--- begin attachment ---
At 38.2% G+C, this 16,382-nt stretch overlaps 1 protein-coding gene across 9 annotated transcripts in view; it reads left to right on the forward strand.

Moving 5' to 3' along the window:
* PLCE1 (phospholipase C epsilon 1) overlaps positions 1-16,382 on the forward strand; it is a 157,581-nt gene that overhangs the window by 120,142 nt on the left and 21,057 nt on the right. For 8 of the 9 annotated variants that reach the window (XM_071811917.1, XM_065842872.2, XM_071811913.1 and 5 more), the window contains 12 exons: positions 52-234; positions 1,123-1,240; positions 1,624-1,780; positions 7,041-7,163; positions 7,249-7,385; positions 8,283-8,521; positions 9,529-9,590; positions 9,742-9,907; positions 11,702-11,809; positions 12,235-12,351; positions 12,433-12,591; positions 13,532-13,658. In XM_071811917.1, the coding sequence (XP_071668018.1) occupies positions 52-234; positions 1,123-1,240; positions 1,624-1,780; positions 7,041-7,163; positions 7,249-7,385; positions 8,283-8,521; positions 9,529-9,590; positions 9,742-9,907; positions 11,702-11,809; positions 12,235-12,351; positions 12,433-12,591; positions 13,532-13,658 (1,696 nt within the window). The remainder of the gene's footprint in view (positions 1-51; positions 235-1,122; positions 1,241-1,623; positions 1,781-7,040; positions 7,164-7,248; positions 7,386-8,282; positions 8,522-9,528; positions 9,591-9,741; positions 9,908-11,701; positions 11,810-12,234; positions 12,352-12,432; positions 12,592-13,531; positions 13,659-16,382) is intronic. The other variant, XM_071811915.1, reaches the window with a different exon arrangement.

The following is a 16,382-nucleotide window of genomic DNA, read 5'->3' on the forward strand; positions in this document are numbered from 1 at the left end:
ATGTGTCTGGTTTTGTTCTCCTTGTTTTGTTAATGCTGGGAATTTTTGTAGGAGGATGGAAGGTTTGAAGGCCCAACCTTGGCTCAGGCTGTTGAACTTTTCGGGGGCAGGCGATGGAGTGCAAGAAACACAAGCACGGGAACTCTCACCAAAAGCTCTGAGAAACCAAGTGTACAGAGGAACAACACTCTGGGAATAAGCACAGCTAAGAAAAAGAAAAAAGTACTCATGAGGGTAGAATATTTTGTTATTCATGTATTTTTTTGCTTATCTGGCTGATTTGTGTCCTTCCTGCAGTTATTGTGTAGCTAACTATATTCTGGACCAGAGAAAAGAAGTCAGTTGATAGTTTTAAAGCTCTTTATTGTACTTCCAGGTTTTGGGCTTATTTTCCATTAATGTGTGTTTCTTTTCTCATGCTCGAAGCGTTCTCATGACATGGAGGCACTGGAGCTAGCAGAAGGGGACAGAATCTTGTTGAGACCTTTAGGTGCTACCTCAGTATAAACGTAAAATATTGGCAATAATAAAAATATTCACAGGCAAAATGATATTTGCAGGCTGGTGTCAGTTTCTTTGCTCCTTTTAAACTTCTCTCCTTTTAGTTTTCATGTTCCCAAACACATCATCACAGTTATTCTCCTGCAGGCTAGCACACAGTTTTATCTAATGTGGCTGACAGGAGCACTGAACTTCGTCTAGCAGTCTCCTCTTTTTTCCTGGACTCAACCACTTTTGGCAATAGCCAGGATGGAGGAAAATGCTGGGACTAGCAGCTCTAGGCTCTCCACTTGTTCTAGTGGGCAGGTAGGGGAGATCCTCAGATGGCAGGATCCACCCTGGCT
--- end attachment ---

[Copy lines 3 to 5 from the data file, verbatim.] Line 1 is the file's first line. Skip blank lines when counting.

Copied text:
* PLCE1 (phospholipase C epsilon 1) overlaps positions 1-16,382 on the forward strand; it is a 157,581-nt gene that overhangs the window by 120,142 nt on the left and 21,057 nt on the right. For 8 of the 9 annotated variants that reach the window (XM_071811917.1, XM_065842872.2, XM_071811913.1 and 5 more), the window contains 12 exons: positions 52-234; positions 1,123-1,240; positions 1,624-1,780; positions 7,041-7,163; positions 7,249-7,385; positions 8,283-8,521; positions 9,529-9,590; positions 9,742-9,907; positions 11,702-11,809; positions 12,235-12,351; positions 12,433-12,591; positions 13,532-13,658. In XM_071811917.1, the coding sequence (XP_071668018.1) occupies positions 52-234; positions 1,123-1,240; positions 1,624-1,780; positions 7,041-7,163; positions 7,249-7,385; positions 8,283-8,521; positions 9,529-9,590; positions 9,742-9,907; positions 11,702-11,809; positions 12,235-12,351; positions 12,433-12,591; positions 13,532-13,658 (1,696 nt within the window). The remainder of the gene's footprint in view (positions 1-51; positions 235-1,122; positions 1,241-1,623; positions 1,781-7,040; positions 7,164-7,248; positions 7,386-8,282; positions 8,522-9,528; positions 9,591-9,741; positions 9,908-11,701; positions 11,810-12,234; positions 12,352-12,432; positions 12,592-13,531; positions 13,659-16,382) is intronic. The other variant, XM_071811915.1, reaches the window with a different exon arrangement.

The following is a 16,382-nucleotide window of genomic DNA, read 5'->3' on the forward strand; positions in this document are numbered from 1 at the left end:
ATGTGTCTGGTTTTGTTCTCCTTGTTTTGTTAATGCTGGGAATTTTTGTAGGAGGATGGAAGGTTTGAAGGCCCAACCTTGGCTCAGGCTGTTGAACTTTTCGGGGGCAGGCGATGGAGTGCAAGAAACACAAGCACGGGAACTCTCACCAAAAGCTCTGAGAAACCAAGTGTACAGAGGAACAACACTCTGGGAATAAGCACAGCTAAGAAAAAGAAAAAAGTACTCATGAGGGTAGAATATTTTGTTATTCATGTATTTTTTTGCTTATCTGGCTGATTTGTGTCCTTCCTGCAGTTATTGTGTAGCTAACTATATTCTGGACCAGAGAAAAGAAGTCAGTTGATAGTTTTAAAGCTCTTTATTGTACTTCCAGGTTTTGGGCTTATTTTCCATTAATGTGTGTTTCTTTTCTCATGCTCGAAGCGTTCTCATGACATGGAGGCACTGGAGCTAGCAGAAGGGGACAGAATCTTGTTGAGACCTTTAGGTGCTACCTCAGTATAAACGTAAAATATTGGCAATAATAAAAATATTCACAGGCAAAATGATATTTGCAGGCTGGTGTCAGTTTCTTTGCTCCTTTTAAACTTCTCTCCTTTTAGTTTTCATGTTCCCAAACACATCATCACAGTTATTCTCCTGCAGGCTAGCACACAGTTTTATCTAATGTGGCTGACAGGAGCACTGAACTTCGTCTAGCAGTCTCCTCTTTTTTCCTGGACTCAACCACTTTTGGCAATAGCCAGGATGGAGGAAAATGCTGGGACTAGCAGCTCTAGGCTCTCCACTTGTTCTAGTGGGCAGGTAGGGGAGATCCTCAGATGGCAGGATCCACCCTGGCT